“I’m 54 years old and my paycheck is $1,980 [a month]. I can’t afford f****** health insurance.”
That’s one of the first things Larry Cagle says on the phone. He is spitting nails. The Tulsa English teacher is one of the leaders of a grassroots organizing group, Oklahoma Teachers United, that they say represents thousands of public school teachers around the state. His group, and both of Oklahoma’s teachers unions, support the walkout and rally happening across the state Monday in support of higher wages and more state revenue.
Teachers are striking even though state legislators passed a pay raise of about $6,000 last week. That vote followed earlier walkouts. The bill, if signed, would bring Oklahoma’s teacher salaries from among the lowest in the nation, to the middle of the pack.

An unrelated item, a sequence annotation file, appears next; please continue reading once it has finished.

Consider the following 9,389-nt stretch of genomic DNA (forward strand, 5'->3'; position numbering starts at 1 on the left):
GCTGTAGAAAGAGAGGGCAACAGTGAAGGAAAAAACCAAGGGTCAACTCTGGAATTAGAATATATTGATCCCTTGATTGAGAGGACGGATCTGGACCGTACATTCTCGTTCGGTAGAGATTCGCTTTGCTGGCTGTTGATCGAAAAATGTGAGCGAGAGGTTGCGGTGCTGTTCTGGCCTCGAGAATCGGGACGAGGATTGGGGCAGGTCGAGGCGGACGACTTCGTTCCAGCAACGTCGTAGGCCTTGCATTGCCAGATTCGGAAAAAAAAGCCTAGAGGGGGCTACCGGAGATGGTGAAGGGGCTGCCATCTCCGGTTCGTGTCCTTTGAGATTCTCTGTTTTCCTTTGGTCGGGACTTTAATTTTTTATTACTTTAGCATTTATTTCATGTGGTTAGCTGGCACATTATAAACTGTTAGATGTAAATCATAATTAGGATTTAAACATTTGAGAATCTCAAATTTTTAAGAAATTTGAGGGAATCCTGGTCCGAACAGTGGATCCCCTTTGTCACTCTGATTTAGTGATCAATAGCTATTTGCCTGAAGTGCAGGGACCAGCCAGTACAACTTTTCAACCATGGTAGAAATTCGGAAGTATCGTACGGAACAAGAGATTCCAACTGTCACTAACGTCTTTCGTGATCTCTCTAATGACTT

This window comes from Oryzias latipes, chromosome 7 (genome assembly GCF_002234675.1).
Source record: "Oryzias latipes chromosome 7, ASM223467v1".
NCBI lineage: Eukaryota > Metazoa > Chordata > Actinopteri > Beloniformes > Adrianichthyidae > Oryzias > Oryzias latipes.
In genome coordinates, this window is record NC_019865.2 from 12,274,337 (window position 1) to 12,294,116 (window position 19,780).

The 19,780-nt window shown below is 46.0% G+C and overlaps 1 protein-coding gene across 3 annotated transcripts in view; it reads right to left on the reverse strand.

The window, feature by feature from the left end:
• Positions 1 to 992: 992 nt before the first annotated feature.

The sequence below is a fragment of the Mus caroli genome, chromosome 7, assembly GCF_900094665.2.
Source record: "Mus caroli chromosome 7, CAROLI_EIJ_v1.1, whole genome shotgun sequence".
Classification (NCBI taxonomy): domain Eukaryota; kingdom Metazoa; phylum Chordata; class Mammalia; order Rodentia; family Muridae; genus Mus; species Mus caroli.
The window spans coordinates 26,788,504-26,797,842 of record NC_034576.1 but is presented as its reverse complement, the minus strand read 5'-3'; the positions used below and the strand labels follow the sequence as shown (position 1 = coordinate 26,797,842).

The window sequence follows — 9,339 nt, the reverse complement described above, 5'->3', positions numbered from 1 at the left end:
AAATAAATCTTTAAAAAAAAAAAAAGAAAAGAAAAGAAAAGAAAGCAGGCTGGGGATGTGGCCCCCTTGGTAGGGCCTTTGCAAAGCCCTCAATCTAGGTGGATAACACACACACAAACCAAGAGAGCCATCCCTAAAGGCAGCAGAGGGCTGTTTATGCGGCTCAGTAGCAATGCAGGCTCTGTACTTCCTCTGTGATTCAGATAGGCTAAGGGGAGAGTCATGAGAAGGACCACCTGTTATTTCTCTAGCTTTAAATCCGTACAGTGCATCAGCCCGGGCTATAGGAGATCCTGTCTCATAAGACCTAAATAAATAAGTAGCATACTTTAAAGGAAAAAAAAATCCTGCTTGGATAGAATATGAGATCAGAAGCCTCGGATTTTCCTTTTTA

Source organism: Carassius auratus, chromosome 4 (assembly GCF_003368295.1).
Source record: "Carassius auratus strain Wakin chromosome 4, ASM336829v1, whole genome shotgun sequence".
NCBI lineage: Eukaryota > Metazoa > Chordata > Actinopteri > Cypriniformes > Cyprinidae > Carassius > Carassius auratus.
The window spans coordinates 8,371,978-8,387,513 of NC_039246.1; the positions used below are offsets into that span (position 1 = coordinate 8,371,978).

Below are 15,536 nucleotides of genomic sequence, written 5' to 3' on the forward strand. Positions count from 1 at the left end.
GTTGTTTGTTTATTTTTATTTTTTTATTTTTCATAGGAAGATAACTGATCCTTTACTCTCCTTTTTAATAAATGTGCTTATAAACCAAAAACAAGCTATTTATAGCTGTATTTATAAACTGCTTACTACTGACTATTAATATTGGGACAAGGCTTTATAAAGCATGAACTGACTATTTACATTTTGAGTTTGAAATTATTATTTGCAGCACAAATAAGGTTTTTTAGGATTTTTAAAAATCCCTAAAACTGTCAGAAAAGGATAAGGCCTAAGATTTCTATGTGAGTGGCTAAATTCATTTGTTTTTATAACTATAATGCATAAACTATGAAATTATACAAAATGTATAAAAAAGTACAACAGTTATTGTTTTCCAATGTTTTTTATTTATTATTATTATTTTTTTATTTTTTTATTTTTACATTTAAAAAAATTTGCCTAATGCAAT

The Oklahoma teachers are not the only ones unhappy.
Teachers in Kentucky are gathering Monday at the state capitol to press for education funding. Many schools there are on spring break, allowing teachers to travel to Frankfort. Schools not on spring break closed.
This wave of teacher-led actions around the country was kicked off when teachers in West Virginia emerged victorious from a nearly two-week strike earlier this month. In Arizona, hundreds of teachers walked out last week, and there have been rumbles as far away as New Mexico and Alaska.
The rally in Kentucky is led by the Kentucky Education Association, the state’s union affiliate. But in many other states, grassroots teachers groups, like Larry Cagle’s group in Oklahoma, have taken the lead — often using social media to organize.